Reply to post: Re: Differences from virtualisation?

Docker: Sorry, you're just going to have to learn about it. Today we begin

Tom 38 Silver badge

Re: Differences from virtualisation?

Historically, the difference has been that VMs are easier to manage the resources that they use, since everything is virtual. With containers, nothing is virtual, there is simply a management layer that prevents you from doing certain things.

When you write a file on a VM, the virtual disk drive is called from the VM, the hypervisor eventually translates that into a write(2) call. When you write a file on a container, there is no intermediate step, the process in the container directly invokes write(2). The same applies to every syscall.

This directness is what makes containers so much more efficient than VMs, but it is also what prevented them from being used as much - with a VM, you can more closely constrain how much resource each VM uses, where as with early containers, a single container can easily use up all the resources on the box.

More modern containers like libcontainer and FreeBSD jails virtualise access to certain resources in order to allow controlling how much of that resource each container can use. This gives vastly less control than a VM would, eg in Docker and Jails you can control the cpuset and cpu shares that the processes in the container can see, and Docker can additionally control how much memory the container can see, but it cannot do things like ballooning or overallocation (iirc). Interestingly, Docker with LXC gives you far more resource controls than Docker with libcontainer.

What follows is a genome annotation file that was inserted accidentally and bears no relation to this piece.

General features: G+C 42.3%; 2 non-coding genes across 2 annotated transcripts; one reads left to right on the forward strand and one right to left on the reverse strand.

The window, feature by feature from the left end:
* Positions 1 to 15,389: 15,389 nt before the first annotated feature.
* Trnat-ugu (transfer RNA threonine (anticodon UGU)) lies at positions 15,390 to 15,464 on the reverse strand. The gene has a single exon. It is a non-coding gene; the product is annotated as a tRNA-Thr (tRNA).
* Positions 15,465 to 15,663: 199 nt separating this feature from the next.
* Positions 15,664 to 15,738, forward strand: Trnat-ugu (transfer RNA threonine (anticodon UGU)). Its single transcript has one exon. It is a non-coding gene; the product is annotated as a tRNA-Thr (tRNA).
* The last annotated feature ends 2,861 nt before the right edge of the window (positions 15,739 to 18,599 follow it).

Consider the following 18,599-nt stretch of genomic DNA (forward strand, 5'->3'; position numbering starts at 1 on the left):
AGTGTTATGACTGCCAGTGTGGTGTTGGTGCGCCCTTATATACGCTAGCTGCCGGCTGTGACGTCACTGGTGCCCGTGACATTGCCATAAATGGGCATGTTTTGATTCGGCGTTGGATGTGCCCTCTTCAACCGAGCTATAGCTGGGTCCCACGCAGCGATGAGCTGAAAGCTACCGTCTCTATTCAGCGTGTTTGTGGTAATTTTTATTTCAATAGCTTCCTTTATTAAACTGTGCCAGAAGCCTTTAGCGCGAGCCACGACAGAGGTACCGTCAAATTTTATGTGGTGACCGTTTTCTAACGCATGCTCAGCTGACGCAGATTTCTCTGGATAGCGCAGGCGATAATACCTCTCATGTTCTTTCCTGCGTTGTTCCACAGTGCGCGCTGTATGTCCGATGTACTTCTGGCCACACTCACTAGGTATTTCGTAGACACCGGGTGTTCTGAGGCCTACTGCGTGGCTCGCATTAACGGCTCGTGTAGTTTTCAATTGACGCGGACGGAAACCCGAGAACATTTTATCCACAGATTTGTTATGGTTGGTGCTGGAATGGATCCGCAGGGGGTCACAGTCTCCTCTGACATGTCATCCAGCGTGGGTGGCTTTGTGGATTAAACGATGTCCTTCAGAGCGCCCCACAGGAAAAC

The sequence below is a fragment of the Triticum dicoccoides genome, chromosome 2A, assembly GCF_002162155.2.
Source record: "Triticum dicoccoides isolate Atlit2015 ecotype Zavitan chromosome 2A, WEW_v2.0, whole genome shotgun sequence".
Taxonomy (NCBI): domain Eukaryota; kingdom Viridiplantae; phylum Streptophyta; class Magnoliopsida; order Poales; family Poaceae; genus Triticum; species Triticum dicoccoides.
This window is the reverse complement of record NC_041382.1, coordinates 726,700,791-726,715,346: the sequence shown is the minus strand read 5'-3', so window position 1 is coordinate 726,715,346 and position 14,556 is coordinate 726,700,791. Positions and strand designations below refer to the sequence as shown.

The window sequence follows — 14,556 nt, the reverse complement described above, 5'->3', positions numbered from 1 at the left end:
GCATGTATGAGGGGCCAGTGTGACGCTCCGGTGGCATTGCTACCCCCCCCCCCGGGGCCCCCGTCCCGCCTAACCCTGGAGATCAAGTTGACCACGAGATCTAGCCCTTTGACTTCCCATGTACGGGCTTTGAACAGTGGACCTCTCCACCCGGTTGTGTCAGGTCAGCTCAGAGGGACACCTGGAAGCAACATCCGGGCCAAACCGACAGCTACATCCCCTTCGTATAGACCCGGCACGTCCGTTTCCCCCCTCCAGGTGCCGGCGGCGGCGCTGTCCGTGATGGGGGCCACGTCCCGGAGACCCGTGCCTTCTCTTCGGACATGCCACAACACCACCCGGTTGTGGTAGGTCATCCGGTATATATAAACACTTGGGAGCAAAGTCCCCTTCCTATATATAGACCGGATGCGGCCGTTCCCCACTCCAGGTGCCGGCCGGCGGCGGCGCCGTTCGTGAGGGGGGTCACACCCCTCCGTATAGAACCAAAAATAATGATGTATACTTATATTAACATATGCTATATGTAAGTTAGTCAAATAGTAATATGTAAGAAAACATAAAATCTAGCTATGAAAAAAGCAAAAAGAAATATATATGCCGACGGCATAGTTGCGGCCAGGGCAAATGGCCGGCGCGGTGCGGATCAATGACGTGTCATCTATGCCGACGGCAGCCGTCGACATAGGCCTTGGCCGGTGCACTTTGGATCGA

Since the resource control is quite basic, the overhead of providing it is much less than on a VM. However, since the resource control is quite limited, you cannot do things like allocating a far share of IOPS, so if you have a container that uses all of your disk IOPS, you will still starve all your other containers. Hypervisors like KVM allow you to specify IOPS and throughput on virtual disk devices.

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